Did Chief Red Cloud have anything to do with the death of Crazy Horse?

Joe Manriquez  (Whittier, California)


Lakota Chief Red Cloud led the only successful war against the United States Army. Courtesy Library of Congress


Red Cloud was among the Indian leaders who unwittingly contributed to Crazy Horse’s death. They were manipulated by U.S. government agents and military leaders to destroy the man who was among the greatest Indian leaders of all time. Older chiefs like Red Cloud and Spotted Tail had earned their powerful positions through leadership in war and statesmanship in peace, and they were accustomed to the honor accorded them. But that power and authority brought pride and jealousy, especially when the circumstances of confinement to a reservation, and dependency on the enemy government for their people’s subsistence, eroded that power and the ability to serve them as expected of a chief.

This is what the government agents and the military leaders played on as a means to destroy all those chiefs, for that was the first step to destroying the tribes themselves. With his courageous resistance and his refusal to accept confinement to a reservation, Crazy Horse had become famous worldwide, and a continuing inspiration to Indian people of all tribes. He had to be imprisoned or destroyed, according to the makers of Indian policy and the Army generals. And who better to do it than his own people?


I read that Wyatt Earp said that Doc Holliday was the fastest gun he’d ever seen. But he also said Buckskin Frank Leslie was as fast as Doc. Was he right?

Michael Clark (St. Louis, Missouri)

I ran this by author Roy Young, and he replied. “On questions like this it’s basically ‘who do you trust,’ or ‘what writer do you trust?’ Unless Doc and Leslie were in a shooting contest, how could Wyatt possibly know? Just by watching them individually draw on the occasion of a gunfight? Well, what gunfight? Or target practice? No, Wyatt’s opinion was all over the place all of the time.”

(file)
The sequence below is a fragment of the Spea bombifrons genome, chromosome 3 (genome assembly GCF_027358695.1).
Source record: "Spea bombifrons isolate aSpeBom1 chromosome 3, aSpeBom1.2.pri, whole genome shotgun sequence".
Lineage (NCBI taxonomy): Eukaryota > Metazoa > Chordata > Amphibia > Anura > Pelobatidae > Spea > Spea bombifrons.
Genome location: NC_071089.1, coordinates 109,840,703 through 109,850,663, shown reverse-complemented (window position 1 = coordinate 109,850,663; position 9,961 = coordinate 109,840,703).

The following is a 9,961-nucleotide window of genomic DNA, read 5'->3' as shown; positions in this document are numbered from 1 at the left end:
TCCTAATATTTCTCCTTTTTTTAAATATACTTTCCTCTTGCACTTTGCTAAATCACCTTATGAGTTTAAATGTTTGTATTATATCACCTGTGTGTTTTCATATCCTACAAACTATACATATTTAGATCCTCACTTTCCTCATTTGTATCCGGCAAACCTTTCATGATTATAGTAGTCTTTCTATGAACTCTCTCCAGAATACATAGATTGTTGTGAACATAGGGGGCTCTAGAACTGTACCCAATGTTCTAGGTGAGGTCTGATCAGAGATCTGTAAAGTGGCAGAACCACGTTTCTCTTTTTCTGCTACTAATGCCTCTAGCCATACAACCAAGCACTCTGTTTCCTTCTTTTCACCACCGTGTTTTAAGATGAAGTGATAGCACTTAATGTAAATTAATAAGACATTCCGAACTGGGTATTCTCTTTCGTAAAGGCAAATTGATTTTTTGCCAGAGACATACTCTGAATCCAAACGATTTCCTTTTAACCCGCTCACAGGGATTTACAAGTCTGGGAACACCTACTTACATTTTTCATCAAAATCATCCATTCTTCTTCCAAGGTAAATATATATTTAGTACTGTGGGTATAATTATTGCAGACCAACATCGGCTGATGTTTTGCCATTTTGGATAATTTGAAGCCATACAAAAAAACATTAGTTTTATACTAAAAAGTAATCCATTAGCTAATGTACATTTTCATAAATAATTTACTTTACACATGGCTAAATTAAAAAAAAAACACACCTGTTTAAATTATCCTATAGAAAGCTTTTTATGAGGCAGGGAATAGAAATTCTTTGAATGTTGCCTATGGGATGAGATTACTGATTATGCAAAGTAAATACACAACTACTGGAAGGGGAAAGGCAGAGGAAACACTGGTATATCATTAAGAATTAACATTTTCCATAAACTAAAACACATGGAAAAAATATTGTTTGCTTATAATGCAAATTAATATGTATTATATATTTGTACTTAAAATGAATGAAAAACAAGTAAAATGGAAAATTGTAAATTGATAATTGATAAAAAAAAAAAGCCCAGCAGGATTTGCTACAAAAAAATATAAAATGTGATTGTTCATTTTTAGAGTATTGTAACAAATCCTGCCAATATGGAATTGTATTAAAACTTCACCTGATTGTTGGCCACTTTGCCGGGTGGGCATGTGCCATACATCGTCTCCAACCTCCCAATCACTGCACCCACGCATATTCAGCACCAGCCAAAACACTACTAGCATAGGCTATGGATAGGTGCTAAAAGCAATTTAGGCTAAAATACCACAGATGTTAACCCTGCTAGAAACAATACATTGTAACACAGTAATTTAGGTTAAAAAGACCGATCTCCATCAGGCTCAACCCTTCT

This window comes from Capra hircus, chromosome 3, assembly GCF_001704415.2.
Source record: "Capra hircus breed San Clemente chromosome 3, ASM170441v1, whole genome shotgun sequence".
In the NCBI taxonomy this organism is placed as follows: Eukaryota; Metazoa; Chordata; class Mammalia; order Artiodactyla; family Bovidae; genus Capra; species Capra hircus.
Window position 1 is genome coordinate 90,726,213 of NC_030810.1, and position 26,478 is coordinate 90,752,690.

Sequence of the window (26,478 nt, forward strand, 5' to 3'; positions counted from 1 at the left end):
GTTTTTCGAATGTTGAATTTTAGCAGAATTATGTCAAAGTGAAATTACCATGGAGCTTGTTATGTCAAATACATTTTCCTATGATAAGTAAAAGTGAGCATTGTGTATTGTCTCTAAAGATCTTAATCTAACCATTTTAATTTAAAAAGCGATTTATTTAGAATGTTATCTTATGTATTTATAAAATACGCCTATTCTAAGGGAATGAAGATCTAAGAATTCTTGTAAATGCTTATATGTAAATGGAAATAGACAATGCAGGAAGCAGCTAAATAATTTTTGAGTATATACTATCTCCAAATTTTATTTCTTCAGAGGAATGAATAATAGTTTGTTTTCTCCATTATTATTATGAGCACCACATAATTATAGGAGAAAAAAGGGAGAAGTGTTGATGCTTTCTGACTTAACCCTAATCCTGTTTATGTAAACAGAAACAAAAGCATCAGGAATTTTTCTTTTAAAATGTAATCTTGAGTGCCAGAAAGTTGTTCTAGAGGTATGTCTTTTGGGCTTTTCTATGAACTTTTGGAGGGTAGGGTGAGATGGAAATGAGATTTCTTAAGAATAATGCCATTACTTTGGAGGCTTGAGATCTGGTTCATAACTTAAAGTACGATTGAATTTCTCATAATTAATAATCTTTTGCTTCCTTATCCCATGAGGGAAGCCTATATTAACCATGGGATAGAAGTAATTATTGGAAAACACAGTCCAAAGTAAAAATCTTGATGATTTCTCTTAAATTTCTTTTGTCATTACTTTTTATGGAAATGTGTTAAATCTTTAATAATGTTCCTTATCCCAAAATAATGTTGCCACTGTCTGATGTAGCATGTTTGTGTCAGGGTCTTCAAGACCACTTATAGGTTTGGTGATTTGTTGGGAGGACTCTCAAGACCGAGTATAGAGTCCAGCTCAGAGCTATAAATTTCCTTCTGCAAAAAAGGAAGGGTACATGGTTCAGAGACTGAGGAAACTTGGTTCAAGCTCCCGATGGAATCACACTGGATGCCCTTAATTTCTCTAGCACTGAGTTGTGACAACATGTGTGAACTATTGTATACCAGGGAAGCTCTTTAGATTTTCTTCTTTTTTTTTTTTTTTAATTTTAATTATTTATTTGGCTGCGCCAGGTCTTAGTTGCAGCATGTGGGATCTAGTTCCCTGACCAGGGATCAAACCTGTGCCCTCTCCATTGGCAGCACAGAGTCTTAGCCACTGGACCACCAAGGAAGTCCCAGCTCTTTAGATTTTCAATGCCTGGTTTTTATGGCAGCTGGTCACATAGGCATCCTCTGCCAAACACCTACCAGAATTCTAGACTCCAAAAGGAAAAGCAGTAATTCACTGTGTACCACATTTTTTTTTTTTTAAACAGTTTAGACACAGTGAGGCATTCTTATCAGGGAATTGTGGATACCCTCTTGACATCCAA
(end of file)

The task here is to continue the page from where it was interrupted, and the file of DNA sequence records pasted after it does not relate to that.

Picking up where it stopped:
John Wade Hampton’s 1881-Gunfight at the O.K. Corral-the First Six Seconds captures the chaos of a fast-draw shootout. Courtesy Booth Western Art Museum


I ran across your article, “The Babocomari Ranch.” You wrote, “In 1827 Don Ignacio Elias Gonzalez and his wife, Dona Eulalia Elias Gonzalez, requested a grant of eight sitos (a sito was one square league or 4,338,464 acres)…” Who had the authority to issue such a grant?

David Fain (Prescott, Arizona)

From 1821 until the Gadsden Purchase in 1854, the Mexican government sold and awarded granted land under Mexico’s 1824 Law of Colonization, which called for a three-year abandonment clause, and the new owners were expected to mark the boundaries with monuments. The abandonment clause meant if the grantee abandoned the land for three years, he could lose it.

Dona Ulalia Elias de Gonzales and her brother, Don Ignacio Elias, purchased the land in 1832 at auction for $380 for some 54 square miles. The land was some of the best grazing land in Arizona.


Did Col. Ranald McKenzie really carry out secret raids into Mexico?

Bob Powers (Cincinnati, Ohio)


Colonel Ranald S. “Badhand” McKenzie was well-known for his fearless leadership in battle, both in the Civil War and the Indian Wars of the West. Courtesy Library of Congress


Colonel Ranald Makenzie was one of the finest field officers in the Frontier Army during the post-Civil War years. He only made one perfectly planned (but extra-legal) raid into Mexico in 1873, to track down Indians who had been raiding in the U.S. It was a success.


How did cowboys keep their hats on in a strong wind?

Walt Serafin (Shawnee, Kansas)

It helped to have a hat slightly larger than your size so that you could pull it down to your ears. They then kept their heads tilted downward when riding into the wind. If the wind was really blowing, a stampede string did the trick. Or they took their all-purpose wild rag and tied the hat on. 

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